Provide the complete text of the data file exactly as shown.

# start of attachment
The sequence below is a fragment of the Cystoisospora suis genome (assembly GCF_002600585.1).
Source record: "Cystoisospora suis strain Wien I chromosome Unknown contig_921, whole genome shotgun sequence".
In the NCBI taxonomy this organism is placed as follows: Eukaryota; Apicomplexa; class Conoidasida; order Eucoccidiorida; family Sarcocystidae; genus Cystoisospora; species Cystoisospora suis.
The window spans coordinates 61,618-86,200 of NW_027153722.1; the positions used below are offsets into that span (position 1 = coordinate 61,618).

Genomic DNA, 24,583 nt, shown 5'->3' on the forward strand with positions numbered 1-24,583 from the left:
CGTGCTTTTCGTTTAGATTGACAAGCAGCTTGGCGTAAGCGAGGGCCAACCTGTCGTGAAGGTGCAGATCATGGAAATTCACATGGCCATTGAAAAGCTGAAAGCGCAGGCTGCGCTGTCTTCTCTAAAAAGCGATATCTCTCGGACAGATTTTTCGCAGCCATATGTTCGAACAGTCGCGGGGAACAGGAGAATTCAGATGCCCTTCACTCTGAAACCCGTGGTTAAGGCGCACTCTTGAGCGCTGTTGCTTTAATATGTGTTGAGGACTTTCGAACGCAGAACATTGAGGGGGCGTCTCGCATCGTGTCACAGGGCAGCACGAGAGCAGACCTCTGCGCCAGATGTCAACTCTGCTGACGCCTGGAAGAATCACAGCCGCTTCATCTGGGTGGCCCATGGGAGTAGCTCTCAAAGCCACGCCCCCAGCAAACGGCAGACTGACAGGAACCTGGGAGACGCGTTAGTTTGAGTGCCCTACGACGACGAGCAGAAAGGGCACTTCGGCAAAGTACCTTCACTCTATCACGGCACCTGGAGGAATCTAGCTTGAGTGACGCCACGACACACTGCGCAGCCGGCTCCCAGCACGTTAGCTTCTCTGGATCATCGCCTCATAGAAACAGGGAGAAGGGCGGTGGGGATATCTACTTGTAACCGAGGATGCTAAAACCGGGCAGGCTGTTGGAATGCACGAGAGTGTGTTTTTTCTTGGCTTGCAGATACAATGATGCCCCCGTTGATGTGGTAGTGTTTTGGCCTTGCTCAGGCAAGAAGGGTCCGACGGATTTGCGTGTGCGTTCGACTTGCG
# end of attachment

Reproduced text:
The sequence below is a fragment of the Cystoisospora suis genome (assembly GCF_002600585.1).
Source record: "Cystoisospora suis strain Wien I chromosome Unknown contig_921, whole genome shotgun sequence".
In the NCBI taxonomy this organism is placed as follows: Eukaryota; Apicomplexa; class Conoidasida; order Eucoccidiorida; family Sarcocystidae; genus Cystoisospora; species Cystoisospora suis.
The window spans coordinates 61,618-86,200 of NW_027153722.1; the positions used below are offsets into that span (position 1 = coordinate 61,618).

Genomic DNA, 24,583 nt, shown 5'->3' on the forward strand with positions numbered 1-24,583 from the left:
CGTGCTTTTCGTTTAGATTGACAAGCAGCTTGGCGTAAGCGAGGGCCAACCTGTCGTGAAGGTGCAGATCATGGAAATTCACATGGCCATTGAAAAGCTGAAAGCGCAGGCTGCGCTGTCTTCTCTAAAAAGCGATATCTCTCGGACAGATTTTTCGCAGCCATATGTTCGAACAGTCGCGGGGAACAGGAGAATTCAGATGCCCTTCACTCTGAAACCCGTGGTTAAGGCGCACTCTTGAGCGCTGTTGCTTTAATATGTGTTGAGGACTTTCGAACGCAGAACATTGAGGGGGCGTCTCGCATCGTGTCACAGGGCAGCACGAGAGCAGACCTCTGCGCCAGATGTCAACTCTGCTGACGCCTGGAAGAATCACAGCCGCTTCATCTGGGTGGCCCATGGGAGTAGCTCTCAAAGCCACGCCCCCAGCAAACGGCAGACTGACAGGAACCTGGGAGACGCGTTAGTTTGAGTGCCCTACGACGACGAGCAGAAAGGGCACTTCGGCAAAGTACCTTCACTCTATCACGGCACCTGGAGGAATCTAGCTTGAGTGACGCCACGACACACTGCGCAGCCGGCTCCCAGCACGTTAGCTTCTCTGGATCATCGCCTCATAGAAACAGGGAGAAGGGCGGTGGGGATATCTACTTGTAACCGAGGATGCTAAAACCGGGCAGGCTGTTGGAATGCACGAGAGTGTGTTTTTTCTTGGCTTGCAGATACAATGATGCCCCCGTTGATGTGGTAGTGTTTTGGCCTTGCTCAGGCAAGAAGGGTCCGACGGATTTGCGTGTGCGTTCGACTTGCG